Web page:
The medical expert: time for a re-think?
Medical expert opinion continues to play a critical role in a range of criminal, civil, coronial, and regulatory processes. Such opinion can determine, for example, whether or not the Crown Prosecution Service pursues a conviction for gross negligence manslaughter following an incident or error that leads to the death of a patient. It can also, more broadly, dictate the standards to which doctors are held. In the Family Courts, medical opinion is relied upon in relation to decisions where the lives and wellbeing of children are at stake.
Medical expert work is undoubtedly important for patients, families, and society as a whole. It can lead to changes that improve patient safety and ensure that justice is done. However, it can also lead to loss of a doctor’s career or liberty. If an expert gets it wrong, everyone loses. Legal processes are traumatic for doctors, patients, and families.
As highlighted by the report of the Working Group on Experts in the Family Courts, there is currently a lack of appropriately qualified doctors willing to undertake expert work.(1) This leads to delays in the judicial process, with potentially harmful consequences for children and families. Instruction of an expert often relies on word of mouth, and there is no central register. Two key reviews, commissioned in the wake of Hadiza Bawa-Garba’s conviction for gross negligence manslaughter, identify similar concerns and note the absence of a clear governance structure for the role, with no requirement for specific training.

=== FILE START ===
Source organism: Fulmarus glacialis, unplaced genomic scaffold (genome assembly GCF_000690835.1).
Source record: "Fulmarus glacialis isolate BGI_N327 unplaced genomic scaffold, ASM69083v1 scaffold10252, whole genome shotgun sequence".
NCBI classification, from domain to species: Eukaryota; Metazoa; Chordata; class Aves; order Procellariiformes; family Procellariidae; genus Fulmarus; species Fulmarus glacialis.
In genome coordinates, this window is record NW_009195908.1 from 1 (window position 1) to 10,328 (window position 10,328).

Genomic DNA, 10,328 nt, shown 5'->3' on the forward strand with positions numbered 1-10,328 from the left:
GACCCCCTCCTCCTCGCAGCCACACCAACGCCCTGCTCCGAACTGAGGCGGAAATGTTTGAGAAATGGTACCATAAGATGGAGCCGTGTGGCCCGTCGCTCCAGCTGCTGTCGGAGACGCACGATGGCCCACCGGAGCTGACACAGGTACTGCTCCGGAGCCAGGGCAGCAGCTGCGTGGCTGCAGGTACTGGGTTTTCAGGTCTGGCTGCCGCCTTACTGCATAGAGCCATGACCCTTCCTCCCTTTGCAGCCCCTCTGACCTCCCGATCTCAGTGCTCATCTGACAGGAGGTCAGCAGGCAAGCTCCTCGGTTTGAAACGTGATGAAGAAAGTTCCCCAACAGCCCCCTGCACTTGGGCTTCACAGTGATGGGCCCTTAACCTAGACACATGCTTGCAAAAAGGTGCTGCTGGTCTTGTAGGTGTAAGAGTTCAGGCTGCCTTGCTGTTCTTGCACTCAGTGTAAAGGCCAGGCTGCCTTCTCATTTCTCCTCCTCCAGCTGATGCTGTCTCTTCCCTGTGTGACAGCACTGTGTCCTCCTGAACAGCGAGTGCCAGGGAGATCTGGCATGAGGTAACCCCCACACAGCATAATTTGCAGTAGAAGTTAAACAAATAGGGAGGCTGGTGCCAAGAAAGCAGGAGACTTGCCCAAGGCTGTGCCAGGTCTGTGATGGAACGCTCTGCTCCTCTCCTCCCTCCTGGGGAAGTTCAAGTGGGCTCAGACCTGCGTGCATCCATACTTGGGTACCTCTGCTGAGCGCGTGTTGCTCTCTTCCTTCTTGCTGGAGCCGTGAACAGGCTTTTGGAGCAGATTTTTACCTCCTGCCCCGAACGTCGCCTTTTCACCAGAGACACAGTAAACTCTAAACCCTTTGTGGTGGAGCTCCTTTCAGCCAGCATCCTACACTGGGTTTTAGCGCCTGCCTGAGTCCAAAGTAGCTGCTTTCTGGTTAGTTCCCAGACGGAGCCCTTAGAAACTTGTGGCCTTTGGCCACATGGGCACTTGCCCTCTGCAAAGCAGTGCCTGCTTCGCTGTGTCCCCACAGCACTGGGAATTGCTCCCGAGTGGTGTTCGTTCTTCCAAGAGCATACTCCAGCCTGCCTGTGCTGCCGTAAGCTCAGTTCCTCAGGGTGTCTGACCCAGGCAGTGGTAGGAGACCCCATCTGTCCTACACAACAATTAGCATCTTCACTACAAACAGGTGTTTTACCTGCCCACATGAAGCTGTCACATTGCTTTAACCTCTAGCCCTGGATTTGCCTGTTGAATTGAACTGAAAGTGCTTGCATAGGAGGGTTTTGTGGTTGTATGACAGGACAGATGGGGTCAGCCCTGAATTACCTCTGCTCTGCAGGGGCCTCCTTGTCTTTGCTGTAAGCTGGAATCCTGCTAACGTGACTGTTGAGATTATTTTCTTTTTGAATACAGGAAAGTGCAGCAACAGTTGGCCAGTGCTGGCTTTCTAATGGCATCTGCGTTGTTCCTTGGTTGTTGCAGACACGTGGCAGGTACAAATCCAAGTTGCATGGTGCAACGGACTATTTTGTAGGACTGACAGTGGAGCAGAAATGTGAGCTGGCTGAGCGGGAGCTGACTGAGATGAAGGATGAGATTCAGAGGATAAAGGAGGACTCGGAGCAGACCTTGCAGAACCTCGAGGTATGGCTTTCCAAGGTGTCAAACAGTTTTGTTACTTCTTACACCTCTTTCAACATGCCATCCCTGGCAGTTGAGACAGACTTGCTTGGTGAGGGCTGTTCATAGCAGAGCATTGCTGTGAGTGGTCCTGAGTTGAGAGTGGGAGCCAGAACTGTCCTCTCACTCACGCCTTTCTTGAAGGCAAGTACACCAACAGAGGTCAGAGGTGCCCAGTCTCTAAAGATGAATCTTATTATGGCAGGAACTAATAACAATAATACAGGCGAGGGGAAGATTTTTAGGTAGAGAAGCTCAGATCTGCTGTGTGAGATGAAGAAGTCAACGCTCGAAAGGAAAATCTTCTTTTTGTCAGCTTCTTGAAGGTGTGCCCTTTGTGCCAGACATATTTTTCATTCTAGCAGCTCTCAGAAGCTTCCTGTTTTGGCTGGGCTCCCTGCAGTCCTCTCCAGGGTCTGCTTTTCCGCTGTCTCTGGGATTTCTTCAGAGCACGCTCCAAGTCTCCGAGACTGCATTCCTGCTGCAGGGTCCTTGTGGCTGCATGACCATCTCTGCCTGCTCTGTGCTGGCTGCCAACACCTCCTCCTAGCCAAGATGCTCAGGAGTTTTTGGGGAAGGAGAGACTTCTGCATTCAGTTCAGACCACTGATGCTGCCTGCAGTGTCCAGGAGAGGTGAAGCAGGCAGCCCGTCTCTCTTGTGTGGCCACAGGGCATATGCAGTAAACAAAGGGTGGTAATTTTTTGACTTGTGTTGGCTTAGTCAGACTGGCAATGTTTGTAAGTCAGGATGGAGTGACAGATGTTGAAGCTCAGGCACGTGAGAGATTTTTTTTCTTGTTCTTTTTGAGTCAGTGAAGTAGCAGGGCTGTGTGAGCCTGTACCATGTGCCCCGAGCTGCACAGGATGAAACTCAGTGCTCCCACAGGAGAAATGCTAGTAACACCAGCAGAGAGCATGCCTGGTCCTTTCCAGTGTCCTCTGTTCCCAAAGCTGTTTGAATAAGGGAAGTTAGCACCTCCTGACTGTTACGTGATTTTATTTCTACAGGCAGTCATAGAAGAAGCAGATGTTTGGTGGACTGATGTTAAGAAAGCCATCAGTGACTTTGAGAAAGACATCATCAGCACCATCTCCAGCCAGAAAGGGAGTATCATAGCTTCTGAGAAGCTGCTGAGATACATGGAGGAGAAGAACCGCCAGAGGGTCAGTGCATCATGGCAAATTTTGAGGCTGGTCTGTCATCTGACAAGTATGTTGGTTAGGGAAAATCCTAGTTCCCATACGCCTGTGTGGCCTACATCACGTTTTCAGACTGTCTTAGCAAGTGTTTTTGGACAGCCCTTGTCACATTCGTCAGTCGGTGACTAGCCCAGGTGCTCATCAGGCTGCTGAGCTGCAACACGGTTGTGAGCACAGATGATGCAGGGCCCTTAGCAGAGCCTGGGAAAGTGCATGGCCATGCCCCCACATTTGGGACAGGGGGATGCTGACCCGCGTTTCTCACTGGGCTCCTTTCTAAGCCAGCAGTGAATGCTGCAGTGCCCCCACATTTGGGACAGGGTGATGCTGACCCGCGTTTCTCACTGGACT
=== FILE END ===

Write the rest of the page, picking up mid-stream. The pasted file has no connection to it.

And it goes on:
The Williams Review into Gross Negligence Manslaughter in Healthcare called for improvements in the training of medical experts, and support for those wishing to undertake the work.(2) Leslie Hamilton’s 2019 Independent Review of Gross Negligence Manslaughter and Culpable Homicide echoed these recommendations, and set out key elements that should be included within all expert reports.(3)
Notably, both reviews recommended that experts should be in current, relevant, clinical practice.
Ongoing involvement in clinical work helps to ensure that experts are up to date; it also allows for a more realistic assessment of what is “reasonable,” as opposed to “text-book,” or “gold standard” practice. Those working within a system are best placed to understand its challenges and imperfections. Such understanding is crucial; systems issues often play a key role when things go wrong in medicine. They inevitably impact on the care provided by a doctor, and so deserve consideration in all situations where a doctor’s practice is under scrutiny.
In gross negligence manslaughter cases, systems issues could reasonably be said to go to the “grossness” of the error; indeed the offence requires the negligence that caused death to be “so bad in all the circumstances as to be adjudged criminal.”(4) Taking a broad focus, rather than simply scrutinising the actions of an individual in isolation, can improve patient safety and reduce the medicolegal risk faced by doctors. A Medical Protection Society (MPS) report looking at the role of the medical expert says it should be mandatory for expert reports to include any system issues that may have played a role in an adverse patient outcome, and calls on the GMC to set this out in the next iteration of Good Medical Practice, the guidance which stipulates what is expected of all registered doctors.(5)